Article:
A joint Fermilab/SLAC publication

W bosons remain left-handed

07/27/15

A new result from the LHCb collaboration weakens previous hints at the existence of a new type of W boson.

Photo of LHCb-s machinery

A measurement released today by the LHCb collaboration dumped some cold water on previous results that suggested an expanded cast of characters mediating the weak force.

The weak force is one of the four fundamental forces, along with the electromagnetic, gravitational and strong forces. The weak force acts on quarks, fundamental building blocks of nature, through particles called W and Z bosons.

Just like a pair of gloves, particles can in principle be left-handed or right-handed. The new result from LHCb presents evidence that the W bosons that mediate the weak force are all left-handed; they interact only with left-handed quarks.

This weakens earlier hints from the Belle and BaBar experiments of the existence of right-handed W bosons.

The LHCb experiment at the Large Hadron Collider examined the decays of a heavy and unstable particle called Lambda-b—a baryon consisting of an up quark, down quark and bottom quark. Weak decays can change a bottom quark into either a charm quark, about 1 percent of the time, or into a lighter up quark. The LHCb experiment measured how often the bottom quark in this particle transformed into an up quark, resulting in a proton, muon and neutrino in the final state.

“We found no evidence for a new right-handed W boson,” says Marina Artuso, a Professor of Physics at Syracuse University and a scientist working on the LHCb experiment.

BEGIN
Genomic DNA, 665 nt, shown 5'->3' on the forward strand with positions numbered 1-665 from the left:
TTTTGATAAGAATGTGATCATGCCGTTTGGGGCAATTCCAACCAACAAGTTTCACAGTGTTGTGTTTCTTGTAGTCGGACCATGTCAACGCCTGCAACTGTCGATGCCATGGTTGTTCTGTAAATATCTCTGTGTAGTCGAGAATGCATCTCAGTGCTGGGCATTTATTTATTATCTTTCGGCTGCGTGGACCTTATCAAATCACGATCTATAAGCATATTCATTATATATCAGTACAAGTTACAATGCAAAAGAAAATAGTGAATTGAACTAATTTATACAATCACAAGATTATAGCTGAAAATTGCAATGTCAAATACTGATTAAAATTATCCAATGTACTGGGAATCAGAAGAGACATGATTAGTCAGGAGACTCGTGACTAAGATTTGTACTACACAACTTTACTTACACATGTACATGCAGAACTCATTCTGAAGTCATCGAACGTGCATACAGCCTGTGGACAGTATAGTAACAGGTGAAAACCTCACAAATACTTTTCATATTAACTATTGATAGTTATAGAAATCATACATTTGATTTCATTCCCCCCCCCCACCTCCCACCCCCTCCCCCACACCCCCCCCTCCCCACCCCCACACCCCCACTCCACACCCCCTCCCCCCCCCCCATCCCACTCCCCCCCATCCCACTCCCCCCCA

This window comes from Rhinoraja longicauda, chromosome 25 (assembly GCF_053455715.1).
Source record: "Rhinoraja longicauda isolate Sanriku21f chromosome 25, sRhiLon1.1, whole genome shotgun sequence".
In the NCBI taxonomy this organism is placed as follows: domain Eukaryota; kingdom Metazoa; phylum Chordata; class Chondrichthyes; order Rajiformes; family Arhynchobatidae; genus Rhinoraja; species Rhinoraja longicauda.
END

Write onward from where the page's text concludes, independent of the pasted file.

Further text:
If the scientists on LHCb had seen bottom quarks turning into up quarks more often than predicted, it could have meant that a new interaction with right-handed W bosons had been uncovered, Artuso says. “But our measured value agreed with our model’s value, indicating that the right-handed universe may not be there.”

Earlier experiments by the Belle and BaBar collaborations studied transformations of bottom quarks into up quarks in two different ways: in studies of a single, specific type of transformation, and in studies that ideally included all the different ways the transformation occurs.

If nothing were interfering with the process (like, say, a right-handed W boson), then these two types of studies would give the same value of the bottom-to-up transformation parameter. However, that wasn’t the case.

The difference, however, was small enough that it could have come from calculations used in interpreting the result. Today’s LHCb result makes it seem like right-handed W bosons might not exist after all, at least not in a way that is revealed in these measurements.

Michael Roney, spokesperson for the BaBar experiment, says, "This result not only provides a new, precise measurement of this important Standard Model parameter, but it also rules out one of the interesting theoretical explanations for the discrepancy... which still leaves us with this puzzle to solve."

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